The Henry David Thoreau's Journal Drawings Archive invites visitors to study the variety and scope of Thoreau’s drawings on their own merits as well as to examine the interplay and interrelatedness of texts and image in the Journal. Attending to the drawings enhances our understanding of Thoreau’s methodology and growth as a natural scientist committed to observing, describing, and representing the natural world. The search feature allows visitors to survey the Journal drawings using dates and keywords.
This site offers an opportunity to pose a number of questions, not only about the drawings themselves, but also about their wider social, intellectual, and cultural context: what did Thoreau choose to draw—and how did he draw? What can we discover about the nature and quality of the drawings? (Some are quite compelling; others are mere schema.) What do the drawings say, by themselves and for themselves? Is it possible to discern changes in style over time? Changes in interests? What was the nineteenth-century art-historical and historical context for such drawings? What happens when we place Thoreau’s drawings in the context of eighteenth and nineteenth-century theories about how one ought to produce scientific illustration?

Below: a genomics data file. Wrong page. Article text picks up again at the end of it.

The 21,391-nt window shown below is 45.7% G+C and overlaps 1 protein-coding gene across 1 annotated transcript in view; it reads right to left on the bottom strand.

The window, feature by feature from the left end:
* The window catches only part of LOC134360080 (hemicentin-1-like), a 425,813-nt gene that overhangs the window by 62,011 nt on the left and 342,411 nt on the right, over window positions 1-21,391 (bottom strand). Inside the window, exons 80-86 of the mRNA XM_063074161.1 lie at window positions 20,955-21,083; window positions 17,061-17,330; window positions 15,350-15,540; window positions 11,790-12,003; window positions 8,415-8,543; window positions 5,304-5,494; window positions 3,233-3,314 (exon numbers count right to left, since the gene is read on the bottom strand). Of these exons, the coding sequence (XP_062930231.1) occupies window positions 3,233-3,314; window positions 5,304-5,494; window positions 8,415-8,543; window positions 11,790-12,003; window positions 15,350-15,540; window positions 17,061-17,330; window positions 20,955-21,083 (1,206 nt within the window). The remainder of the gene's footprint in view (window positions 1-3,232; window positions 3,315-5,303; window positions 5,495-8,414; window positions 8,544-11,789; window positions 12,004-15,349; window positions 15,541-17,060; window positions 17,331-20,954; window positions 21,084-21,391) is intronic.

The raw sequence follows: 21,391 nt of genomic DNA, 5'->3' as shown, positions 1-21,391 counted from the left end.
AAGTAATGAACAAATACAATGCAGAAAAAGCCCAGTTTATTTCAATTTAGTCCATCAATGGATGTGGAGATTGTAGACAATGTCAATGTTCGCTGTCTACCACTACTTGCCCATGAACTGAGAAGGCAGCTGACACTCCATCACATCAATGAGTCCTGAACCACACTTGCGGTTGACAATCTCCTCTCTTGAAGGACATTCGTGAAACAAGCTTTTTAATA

Finally, the drawings ask that we return to Thoreau’s manuscript itself. Examining how Thoreau placed his drawings in relation to the text on the page can be quite revealing. Moreover, spending time with the manuscript prompts us to consider the many contexts in which we have encountered Thoreau’s Journal. The Journal, in whole and in part, has been presented to us across a variety of media and through various, often quite specialized, viewpoints. This database is yet another example: one reads for drawings as one might read the Journal selectively for Thoreau the ornithologist, say, or the philosopher, or the abolitionist. How has such a profusion of versions and iterations influenced how we read, appreciate, and interpret the Journal?